Incentive plan entitlements on wrongful dismissal

November 08, 2015 - by: Richard Johnston 0 COMMENTS

By Richard E. Johnston

In Canada, the wording of incentive plans can have a significant impact on the payments required on termination without cause. This point was highlighted by three Ontario decisions earlier this year. read more…

No short-term disability benefits for tummy tuck recovery

February 08, 2015 - by: Louise Bechamp 0 COMMENTS

by Louise Béchamp

In an interesting case, the Superior Court of Quebec in Syndicat des agents de la paix en services correctionnels du Québec v. Pineau confirmed on judicial review an earlier arbitration decision denying an employee short-term disability benefits for the recovery period following cosmetic surgery. read more…

Insuring long-term disability insurance

October 26, 2014 - by: Richard Johnston 0 COMMENTS

by Richard E. Johnston

In Canada, benefit plans are subject to legislation related to income tax, human rights, and employment standards. However, there is little specific regulation of benefit plans other than pension plans. A key exception is the provision of long-term disability benefits that are not funded under an insurance contract—at least for federally regulated employers such as the banks, airlines, inter-provincial trucking companies, and employers in Ontario. read more…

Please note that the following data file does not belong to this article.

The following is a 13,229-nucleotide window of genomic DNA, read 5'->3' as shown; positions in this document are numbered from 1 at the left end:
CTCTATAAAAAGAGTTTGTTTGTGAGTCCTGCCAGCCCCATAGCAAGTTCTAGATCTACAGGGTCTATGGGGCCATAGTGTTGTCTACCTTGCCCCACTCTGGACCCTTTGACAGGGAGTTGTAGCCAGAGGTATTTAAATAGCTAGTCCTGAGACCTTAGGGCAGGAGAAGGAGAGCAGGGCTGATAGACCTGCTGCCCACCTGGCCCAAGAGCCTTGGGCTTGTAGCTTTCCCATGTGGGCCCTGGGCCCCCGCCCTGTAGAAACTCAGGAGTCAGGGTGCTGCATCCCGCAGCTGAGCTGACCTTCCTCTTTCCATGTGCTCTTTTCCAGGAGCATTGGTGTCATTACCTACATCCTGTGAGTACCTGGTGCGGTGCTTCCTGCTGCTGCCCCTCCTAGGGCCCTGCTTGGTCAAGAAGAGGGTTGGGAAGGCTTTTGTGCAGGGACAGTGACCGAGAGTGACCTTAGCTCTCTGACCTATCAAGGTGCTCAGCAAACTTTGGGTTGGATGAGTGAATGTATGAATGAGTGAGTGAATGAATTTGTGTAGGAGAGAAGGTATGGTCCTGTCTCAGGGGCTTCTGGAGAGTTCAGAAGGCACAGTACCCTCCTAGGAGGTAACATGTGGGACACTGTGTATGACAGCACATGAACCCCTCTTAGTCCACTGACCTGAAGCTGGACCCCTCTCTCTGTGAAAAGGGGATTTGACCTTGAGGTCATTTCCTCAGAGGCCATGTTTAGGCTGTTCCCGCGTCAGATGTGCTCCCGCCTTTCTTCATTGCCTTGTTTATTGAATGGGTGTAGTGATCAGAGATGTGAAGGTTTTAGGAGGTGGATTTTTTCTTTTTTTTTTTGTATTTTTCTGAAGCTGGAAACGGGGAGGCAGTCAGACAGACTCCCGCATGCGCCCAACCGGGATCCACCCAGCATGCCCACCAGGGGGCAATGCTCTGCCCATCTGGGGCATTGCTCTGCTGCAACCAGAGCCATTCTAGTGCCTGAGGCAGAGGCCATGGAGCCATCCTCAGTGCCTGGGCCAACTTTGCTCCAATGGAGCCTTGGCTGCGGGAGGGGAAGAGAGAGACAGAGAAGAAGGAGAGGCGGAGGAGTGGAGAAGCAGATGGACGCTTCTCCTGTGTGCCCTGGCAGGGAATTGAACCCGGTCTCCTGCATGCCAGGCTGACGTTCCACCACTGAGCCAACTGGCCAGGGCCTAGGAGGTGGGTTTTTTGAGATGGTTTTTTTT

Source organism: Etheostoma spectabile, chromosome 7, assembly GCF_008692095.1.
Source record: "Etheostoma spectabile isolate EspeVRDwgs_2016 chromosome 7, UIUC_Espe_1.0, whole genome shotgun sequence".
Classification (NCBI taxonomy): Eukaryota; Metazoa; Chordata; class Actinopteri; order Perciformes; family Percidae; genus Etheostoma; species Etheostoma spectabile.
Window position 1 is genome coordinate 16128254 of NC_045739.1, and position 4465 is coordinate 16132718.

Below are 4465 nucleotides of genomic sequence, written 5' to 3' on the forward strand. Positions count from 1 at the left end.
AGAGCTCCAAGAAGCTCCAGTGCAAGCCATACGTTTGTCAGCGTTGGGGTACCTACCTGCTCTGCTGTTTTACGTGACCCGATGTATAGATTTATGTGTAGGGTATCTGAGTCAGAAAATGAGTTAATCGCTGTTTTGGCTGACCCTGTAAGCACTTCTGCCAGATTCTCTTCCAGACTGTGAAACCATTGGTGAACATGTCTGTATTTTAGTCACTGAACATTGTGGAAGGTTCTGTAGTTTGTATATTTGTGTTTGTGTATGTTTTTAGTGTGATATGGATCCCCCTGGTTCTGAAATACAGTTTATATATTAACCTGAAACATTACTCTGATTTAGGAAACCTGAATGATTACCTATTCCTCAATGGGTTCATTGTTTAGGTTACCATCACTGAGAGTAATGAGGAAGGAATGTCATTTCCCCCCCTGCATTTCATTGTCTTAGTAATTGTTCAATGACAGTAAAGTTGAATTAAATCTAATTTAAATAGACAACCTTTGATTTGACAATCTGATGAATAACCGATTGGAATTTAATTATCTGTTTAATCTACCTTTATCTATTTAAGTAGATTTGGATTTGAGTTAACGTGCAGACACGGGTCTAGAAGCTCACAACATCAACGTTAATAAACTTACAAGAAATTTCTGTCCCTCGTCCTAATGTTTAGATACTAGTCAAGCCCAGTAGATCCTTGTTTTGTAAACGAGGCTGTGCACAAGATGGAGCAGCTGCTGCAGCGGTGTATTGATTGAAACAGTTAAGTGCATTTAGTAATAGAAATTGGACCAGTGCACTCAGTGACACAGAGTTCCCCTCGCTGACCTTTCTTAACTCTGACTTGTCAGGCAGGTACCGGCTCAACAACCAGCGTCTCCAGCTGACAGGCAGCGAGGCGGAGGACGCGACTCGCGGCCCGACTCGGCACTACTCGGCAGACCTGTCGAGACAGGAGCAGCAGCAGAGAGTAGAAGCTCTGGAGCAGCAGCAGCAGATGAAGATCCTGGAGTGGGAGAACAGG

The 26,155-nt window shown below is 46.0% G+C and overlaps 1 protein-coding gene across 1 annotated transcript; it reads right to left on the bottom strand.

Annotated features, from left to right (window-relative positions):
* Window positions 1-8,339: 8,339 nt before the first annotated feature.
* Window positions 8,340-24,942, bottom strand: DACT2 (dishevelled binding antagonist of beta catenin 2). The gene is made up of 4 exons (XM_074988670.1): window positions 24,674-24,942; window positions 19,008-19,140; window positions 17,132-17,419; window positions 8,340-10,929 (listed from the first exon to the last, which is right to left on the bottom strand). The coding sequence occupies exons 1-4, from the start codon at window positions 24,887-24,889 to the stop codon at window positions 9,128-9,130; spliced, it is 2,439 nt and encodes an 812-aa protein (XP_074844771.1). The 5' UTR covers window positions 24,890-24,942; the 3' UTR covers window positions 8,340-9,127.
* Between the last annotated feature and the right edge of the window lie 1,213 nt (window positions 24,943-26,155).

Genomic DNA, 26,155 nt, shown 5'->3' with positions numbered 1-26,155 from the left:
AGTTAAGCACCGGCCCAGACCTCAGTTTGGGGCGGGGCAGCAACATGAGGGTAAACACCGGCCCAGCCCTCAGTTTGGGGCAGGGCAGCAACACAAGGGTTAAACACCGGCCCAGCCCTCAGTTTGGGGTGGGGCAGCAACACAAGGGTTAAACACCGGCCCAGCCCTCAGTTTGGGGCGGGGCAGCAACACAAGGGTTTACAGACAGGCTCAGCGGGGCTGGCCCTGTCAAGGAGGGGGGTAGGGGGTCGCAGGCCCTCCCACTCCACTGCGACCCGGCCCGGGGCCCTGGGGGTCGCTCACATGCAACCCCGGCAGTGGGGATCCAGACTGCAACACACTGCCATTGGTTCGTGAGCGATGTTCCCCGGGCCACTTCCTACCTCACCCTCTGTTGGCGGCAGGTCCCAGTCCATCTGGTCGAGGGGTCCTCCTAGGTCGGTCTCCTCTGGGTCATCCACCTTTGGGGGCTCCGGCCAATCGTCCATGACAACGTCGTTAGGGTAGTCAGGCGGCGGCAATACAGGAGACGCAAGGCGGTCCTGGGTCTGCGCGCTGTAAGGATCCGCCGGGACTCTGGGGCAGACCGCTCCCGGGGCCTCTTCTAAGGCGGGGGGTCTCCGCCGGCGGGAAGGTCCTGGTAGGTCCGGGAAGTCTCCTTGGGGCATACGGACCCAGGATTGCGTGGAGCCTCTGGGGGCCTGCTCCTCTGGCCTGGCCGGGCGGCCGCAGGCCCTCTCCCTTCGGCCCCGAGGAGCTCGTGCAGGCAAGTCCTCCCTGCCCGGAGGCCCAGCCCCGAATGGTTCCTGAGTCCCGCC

Duties more important than titles when determining eligibility for overtime

August 03, 2014 - by: Marc Ouellet 0 COMMENTS

by Marc Ouellet

The issue of overtime has become a major concern for employers in the wake of class actions on the subject in Canada. The Québec Act Respecting Labour Standards (ALS) provides exemptions from the right to overtime including for employees in managerial positions. In Skiba v. Playground, L.P., the Court of Appeal of Québec recently clarified which employees may be exempt as “managers” in Quebec. While the applicable statutes vary across Canada, the fundamental principles applied are similar. Thus this decision may have persuasive value outside of Quebec. read more…